Introduction

Since HTTP driven applications are stateless, sessions provide a way to store information about the user across requests. Laravel ships with a variety of session back-ends available for use through a clean, unified API. Support for popular back-ends such as Memcached, Redis, and databases is included out of the box.

Configuration

The session configuration file is stored at config/session.php. Be sure to review the well documented options available to you in this file. By default, Laravel is configured to use the file session driver, which will work well for many applications. In production applications, you may consider using the memcached or redis drivers for even faster session performance.

The session driver defines where session data will be stored for each request. Laravel ships with several great drivers out of the box:

file - sessions are stored in storage/framework/sessions.
cookie - sessions are stored in secure, encrypted cookies.
database - sessions are stored in a database used by your application.
memcached / redis - sessions are stored in one of these fast, cache based stores.
array - sessions are stored in a simple PHP array and will not be persisted across requests.

Note: The array driver is typically used for running tests to prevent session data from persisting.

Driver Prerequisites

Database

When using the database session driver, you will need to setup a table to contain the session items. Below is an example Schema declaration for the table:

Schema::create('sessions', function ($table) {
    $table->string('id')->unique();
    $table->integer('user_id')->nullable();
    $table->string('ip_address', 45)->nullable();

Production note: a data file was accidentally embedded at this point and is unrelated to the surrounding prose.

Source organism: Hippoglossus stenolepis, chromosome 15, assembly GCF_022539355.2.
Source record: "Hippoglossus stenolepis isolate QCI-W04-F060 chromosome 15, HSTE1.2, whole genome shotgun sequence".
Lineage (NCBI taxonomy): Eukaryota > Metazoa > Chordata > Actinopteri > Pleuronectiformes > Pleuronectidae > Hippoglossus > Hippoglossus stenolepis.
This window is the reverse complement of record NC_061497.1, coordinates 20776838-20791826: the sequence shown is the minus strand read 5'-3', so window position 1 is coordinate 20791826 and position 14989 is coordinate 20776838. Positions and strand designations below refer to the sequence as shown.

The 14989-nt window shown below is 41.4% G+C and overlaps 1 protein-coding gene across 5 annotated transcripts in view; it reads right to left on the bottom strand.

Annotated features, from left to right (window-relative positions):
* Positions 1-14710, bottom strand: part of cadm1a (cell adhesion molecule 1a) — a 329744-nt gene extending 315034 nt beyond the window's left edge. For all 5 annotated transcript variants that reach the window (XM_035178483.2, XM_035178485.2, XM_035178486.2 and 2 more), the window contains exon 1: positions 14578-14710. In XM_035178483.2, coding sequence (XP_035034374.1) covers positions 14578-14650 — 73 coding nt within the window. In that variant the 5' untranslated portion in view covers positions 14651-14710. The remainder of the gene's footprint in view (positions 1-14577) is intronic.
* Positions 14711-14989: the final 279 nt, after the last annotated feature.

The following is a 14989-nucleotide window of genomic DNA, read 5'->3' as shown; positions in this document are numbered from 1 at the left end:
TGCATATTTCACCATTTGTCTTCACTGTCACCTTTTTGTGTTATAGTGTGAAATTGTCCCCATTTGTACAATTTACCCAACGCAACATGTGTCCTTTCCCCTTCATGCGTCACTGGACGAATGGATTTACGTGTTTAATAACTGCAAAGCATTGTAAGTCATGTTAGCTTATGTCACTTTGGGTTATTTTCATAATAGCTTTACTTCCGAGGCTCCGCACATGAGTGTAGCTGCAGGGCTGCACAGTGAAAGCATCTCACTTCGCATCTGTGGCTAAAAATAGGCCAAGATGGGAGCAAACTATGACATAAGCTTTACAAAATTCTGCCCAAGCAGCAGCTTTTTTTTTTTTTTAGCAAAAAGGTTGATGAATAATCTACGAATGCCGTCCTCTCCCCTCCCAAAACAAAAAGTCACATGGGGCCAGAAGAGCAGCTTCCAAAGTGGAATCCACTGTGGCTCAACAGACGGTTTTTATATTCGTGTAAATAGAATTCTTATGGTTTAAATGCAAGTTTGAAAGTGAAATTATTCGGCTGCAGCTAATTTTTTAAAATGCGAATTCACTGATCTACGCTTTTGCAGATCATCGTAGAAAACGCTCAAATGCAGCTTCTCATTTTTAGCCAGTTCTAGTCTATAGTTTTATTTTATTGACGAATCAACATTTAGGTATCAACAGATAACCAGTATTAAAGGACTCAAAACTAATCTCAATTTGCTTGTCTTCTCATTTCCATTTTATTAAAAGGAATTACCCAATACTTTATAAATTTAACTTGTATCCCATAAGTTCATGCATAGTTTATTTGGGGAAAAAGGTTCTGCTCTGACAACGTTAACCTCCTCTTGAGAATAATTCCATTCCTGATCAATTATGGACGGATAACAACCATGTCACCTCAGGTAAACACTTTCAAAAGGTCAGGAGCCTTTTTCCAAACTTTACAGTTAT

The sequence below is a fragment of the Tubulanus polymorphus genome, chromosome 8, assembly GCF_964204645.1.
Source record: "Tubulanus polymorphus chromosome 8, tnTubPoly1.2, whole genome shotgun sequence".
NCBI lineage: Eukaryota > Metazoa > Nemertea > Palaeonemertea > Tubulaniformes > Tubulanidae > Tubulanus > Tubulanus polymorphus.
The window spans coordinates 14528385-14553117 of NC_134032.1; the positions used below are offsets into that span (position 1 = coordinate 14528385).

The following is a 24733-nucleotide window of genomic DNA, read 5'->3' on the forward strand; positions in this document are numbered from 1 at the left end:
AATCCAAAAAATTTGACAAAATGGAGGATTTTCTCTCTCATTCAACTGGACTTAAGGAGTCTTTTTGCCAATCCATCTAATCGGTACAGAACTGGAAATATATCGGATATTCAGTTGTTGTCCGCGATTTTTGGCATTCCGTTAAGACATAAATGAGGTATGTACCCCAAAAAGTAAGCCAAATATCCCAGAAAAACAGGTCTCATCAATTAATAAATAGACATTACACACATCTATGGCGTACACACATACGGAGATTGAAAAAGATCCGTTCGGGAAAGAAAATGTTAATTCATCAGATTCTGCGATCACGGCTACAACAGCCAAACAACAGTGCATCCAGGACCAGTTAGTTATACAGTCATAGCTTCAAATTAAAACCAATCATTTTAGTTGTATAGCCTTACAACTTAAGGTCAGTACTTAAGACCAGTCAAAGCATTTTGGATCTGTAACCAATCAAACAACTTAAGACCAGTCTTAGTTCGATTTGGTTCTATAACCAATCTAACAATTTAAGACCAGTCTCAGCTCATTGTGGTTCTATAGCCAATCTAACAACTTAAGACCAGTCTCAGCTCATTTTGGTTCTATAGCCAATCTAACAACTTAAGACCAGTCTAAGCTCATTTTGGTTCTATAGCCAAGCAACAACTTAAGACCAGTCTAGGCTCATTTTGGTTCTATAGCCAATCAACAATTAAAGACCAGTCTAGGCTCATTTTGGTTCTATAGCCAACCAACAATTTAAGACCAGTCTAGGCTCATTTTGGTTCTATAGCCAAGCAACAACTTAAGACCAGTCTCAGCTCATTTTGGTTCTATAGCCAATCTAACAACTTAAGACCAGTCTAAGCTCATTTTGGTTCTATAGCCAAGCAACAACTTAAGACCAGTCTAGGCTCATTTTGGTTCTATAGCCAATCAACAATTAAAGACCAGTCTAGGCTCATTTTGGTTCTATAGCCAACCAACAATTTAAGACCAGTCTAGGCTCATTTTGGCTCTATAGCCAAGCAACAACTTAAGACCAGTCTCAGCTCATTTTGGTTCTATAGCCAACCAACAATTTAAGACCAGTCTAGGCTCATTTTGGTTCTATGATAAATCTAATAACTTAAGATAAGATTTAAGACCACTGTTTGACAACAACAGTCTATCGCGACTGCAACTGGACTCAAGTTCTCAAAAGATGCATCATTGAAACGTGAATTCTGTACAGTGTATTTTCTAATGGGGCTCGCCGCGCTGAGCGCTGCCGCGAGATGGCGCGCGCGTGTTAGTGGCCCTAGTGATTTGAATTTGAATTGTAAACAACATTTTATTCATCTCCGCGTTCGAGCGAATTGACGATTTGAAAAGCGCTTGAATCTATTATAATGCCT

$table->text('user_agent')->nullable();
    $table->text('payload');
    $table->integer('last_activity');
});

You may use the session:table Artisan command to generate this migration for you!

php artisan session:table

composer dump-autoload

php artisan migrate

Redis

Before using Redis sessions with Laravel, you will need to install the predis/predis package (~1.0) via Composer.

Other Session Considerations

The Laravel framework uses the flash session key internally, so you should not add an item to the session by that name.

If you need all stored session data to be encrypted, set the encrypt configuration option to true.

Basic Usage

Accessing The Session

First, let's access the session. We can access the session instance via the HTTP request, which can be type-hinted on a controller method. Remember, controller method dependencies are injected via the Laravel service container:

<?php

namespace App\Http\Controllers;

use Illuminate\Http\Request;
use App\Http\Controllers\Controller;

class UserController extends Controller
{
    /**
     * Show the profile for the given user.
     *
     * @param  Request  $request
     * @param  int  $id
     * @return Response
     */
    public function showProfile(Request $request, $id)
    {
        $value = $request->session()->get('key');

        //
    }
}

When you retrieve a value from the session, you may also pass a default value as the second argument to the get method. This default value will be returned if the specified key does not exist in the session. If you pass a Closure as the default value to the get method, the Closure will be executed and its result returned:

$value = $request->session()->get('key', 'default');

$value = $request->session()->get('key', function() {
    return 'default';
});

If you would like to retrieve all data from the session, you may use the all method:

$data = $request->session()->all();

You may also use the global session PHP function to retrieve and store data in the session:

Route::get('home', function () {
    // Retrieve a piece of data from the session...
    $value = session('key');

    // Store a piece of data in the session...
    session(['key' => 'value']);
});

Determining If An Item Exists In The Session

The has method may be used to check if an item exists in the session. This method will return true if the item exists:

if ($request->session()->has('users')) {
    //
}

Storing Data In The Session

Once you have access to the session instance, you may call a variety of functions to interact with the underlying data. For example, the put method stores a new piece of data in the session:

$request->session()->put('key', 'value');